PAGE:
Pat Robertson, Founder, Christian Coalition:

"He [Bush] was the most self-assured man I ever met in my life. Remember Mark Twain said he looks like a contended Christian with four aces. I mean he was sitting there like I'm on top of the world. And I warned him about this war. I had deep misgivings about this war. Deep misgivings. And I was trying to say, Mr. President, you better prepare the American people for casualties. Oh, no, we're not going to have any casualties. Well, I said, you know, it's the way it's going to be." [CNN, 10/19/04]

Karen Hughes on CNN:

When asked about Robertson's comments on his conversation with Bush, Hughes replied:

Hughes: "Judy, I cannot imagine that that conversation would ever take place. I've never heard the president say anything of the sort.... So I can't imagine whether he misunderstood, or what happened. But I'm certain that the president did not say that remark."

CNN: "So Pat Robertson is lying or wrong or something?"

Hughes: "Well, again, Judy, I don't know. Perhaps he misunderstood.... It just doesn't sound consistent with the facts as I knew them at the time."

Friday, October 15, 2004


A letter to Microsoft

I have been an avid windows user since 1991, back when 3.0a came out. I have always defended Microsoft in the face of other techies that over the years choose to berate the software. I, in addition to the world wide collective of IT professionals I am sure, felt that Bill Gates comment on 10/12 of this year in USA Today regarding the security issues of IE to be demoralizing and inflammatory. Perhaps if one could learn to write software more efficiently you may not have as many holes and security issues as you currently experience. Who would ever imagine that anything that is a part of a program that has in the neighborhood of 40 million source lines of code as XP does may have a few errors. No one expects perfection, but at least do not attempt to place blame on the end user.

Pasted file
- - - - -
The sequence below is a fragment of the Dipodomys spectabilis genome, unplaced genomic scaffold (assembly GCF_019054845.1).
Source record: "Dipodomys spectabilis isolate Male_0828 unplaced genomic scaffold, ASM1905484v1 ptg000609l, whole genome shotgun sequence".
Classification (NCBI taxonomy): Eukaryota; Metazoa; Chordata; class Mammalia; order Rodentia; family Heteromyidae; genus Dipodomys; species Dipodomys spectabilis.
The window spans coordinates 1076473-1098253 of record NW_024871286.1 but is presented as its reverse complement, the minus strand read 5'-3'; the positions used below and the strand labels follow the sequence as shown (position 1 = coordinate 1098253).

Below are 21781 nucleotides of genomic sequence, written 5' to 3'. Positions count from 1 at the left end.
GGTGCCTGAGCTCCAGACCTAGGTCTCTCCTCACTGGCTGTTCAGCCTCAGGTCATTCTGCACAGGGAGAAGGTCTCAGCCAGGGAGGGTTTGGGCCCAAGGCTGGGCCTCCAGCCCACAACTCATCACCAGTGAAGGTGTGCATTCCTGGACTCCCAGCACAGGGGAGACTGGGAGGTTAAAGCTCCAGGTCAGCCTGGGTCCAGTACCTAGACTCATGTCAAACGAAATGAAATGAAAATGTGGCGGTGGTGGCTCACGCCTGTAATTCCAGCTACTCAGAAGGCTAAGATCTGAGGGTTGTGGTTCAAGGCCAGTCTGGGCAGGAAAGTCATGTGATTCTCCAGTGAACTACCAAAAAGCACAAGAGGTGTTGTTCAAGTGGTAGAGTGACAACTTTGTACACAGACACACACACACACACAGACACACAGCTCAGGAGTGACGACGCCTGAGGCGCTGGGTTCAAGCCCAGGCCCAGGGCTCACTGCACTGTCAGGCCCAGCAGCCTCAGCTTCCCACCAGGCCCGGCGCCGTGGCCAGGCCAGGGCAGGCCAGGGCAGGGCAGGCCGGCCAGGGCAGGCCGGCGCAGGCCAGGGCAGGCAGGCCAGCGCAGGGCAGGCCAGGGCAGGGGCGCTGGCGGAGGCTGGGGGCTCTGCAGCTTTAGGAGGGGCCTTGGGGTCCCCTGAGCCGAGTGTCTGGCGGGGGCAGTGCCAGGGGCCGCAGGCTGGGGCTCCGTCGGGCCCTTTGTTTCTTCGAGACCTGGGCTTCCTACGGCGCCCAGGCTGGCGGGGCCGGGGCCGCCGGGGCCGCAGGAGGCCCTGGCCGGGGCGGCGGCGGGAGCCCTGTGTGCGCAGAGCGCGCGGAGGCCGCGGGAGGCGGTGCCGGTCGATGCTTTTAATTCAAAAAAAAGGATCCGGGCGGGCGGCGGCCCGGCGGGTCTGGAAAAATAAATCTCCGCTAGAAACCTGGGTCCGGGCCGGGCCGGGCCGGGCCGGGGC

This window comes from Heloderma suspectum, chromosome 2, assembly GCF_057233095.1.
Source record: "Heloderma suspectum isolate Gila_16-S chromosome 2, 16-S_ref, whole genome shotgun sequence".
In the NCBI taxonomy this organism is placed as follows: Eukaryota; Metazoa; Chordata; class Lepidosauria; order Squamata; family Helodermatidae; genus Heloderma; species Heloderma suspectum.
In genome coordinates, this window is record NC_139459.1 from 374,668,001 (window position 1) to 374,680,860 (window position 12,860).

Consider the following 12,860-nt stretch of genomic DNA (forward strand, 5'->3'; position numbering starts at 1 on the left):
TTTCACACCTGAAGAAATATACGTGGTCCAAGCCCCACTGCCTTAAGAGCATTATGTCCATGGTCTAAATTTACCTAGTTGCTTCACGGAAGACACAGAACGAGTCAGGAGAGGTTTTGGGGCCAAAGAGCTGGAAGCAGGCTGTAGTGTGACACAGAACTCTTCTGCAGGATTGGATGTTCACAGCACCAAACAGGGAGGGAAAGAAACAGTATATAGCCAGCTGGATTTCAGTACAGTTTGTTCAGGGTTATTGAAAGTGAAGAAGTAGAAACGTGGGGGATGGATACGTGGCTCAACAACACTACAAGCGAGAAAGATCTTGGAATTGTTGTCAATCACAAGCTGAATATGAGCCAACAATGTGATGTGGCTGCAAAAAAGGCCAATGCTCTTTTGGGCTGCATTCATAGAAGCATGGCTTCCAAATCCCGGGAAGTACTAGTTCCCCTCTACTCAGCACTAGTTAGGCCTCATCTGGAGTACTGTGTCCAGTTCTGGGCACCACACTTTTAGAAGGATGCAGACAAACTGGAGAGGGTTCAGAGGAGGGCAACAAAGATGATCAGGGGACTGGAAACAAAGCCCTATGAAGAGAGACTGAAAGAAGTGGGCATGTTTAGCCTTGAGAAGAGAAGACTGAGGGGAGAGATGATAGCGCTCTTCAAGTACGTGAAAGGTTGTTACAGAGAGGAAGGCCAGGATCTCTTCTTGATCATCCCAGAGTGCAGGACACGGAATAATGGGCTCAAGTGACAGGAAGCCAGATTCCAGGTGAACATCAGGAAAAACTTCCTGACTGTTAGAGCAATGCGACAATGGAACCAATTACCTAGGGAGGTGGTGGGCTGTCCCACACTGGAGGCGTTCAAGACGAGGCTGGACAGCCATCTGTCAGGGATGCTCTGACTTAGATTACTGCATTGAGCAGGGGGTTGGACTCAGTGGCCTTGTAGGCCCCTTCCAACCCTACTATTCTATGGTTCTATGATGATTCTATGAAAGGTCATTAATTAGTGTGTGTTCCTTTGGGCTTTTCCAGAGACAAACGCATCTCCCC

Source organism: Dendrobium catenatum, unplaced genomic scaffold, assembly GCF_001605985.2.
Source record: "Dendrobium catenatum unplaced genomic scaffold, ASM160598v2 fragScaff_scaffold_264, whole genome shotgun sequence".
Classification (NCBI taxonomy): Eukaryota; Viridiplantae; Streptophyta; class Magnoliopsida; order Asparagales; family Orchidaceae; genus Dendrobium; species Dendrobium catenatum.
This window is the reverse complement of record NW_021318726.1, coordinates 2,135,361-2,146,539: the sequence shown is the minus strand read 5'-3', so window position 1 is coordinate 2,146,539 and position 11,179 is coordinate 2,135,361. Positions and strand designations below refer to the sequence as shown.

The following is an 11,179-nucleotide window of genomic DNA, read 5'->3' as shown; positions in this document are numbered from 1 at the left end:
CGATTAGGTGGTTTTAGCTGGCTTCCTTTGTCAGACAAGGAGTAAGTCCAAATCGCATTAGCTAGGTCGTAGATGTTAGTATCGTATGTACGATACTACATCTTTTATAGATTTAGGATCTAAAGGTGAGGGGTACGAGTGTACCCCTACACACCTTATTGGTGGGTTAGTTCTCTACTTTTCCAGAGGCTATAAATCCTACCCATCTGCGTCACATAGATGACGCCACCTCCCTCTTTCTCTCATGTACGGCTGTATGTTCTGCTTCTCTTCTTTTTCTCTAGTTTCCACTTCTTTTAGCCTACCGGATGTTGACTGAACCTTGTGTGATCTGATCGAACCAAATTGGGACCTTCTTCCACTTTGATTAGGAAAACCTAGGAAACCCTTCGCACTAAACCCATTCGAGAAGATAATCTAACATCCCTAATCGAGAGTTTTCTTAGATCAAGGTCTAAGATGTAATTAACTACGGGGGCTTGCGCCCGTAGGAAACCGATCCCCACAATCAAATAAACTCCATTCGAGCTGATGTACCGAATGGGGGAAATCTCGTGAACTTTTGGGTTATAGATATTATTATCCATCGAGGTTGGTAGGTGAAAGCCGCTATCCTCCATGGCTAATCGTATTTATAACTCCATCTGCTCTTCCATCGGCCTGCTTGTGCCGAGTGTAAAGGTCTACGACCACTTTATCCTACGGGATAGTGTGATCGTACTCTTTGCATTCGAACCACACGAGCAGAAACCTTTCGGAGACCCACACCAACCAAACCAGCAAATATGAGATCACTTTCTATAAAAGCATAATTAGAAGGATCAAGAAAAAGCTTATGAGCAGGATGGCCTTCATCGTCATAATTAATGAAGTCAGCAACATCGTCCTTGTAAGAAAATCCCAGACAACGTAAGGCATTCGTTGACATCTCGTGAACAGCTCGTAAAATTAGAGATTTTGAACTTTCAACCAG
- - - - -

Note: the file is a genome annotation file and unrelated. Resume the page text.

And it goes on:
The Interview spoken of at USA Today


Just how long do we have to wait for a quantum computer?

In the last five months we (humanity) have taken a few steps or flying leaps closer to a real quantum computer. Hogwash, poppycock you say. Bite thy tongue sir and let your ears (or eyes in this case) be thy judge.

It used to be that if (god knows why) one had the urge to measure a photon or group of photons one would use the time tested caveman method. That is crashing it into an “interference phenomena” like a spectrometer or homodyne detector resulting in the proton(s) being destroyed. Starting in June of this year a few physicists at the University of Queensland (of the land “downunder”) conceived of a measurement system that allows them to spy on individual photons. Meaning we can observe the universe on a quantum scale as we have never been able to do before. (note to other physics geeks.. not only that but they can observe BOTH the wave and particle qualities of the photon simultaneously.)

For more info on this check out the links.

Also in June some physicists at the National Institute of Standards and Technology demonstrated the teleportation of atomic states (both spin state and phase) with no physical link. Being that it is difficult at best to move qubits efficiently, transportation of atomic states would allow a quantum computer to share and/or process information with much greater efficiency that current technology. To think I was content with transferring data over a wire or through a groove in silicon at the speed of light. In laymen’s terms, instant communication between different parts of a quantum computer. “But what of this qubit you speak sir” you say. Think bit, as in 1 or 0, but with the ability to also have any value in between, limited only by the accuracy of our measurement.

For more info on this check out the links.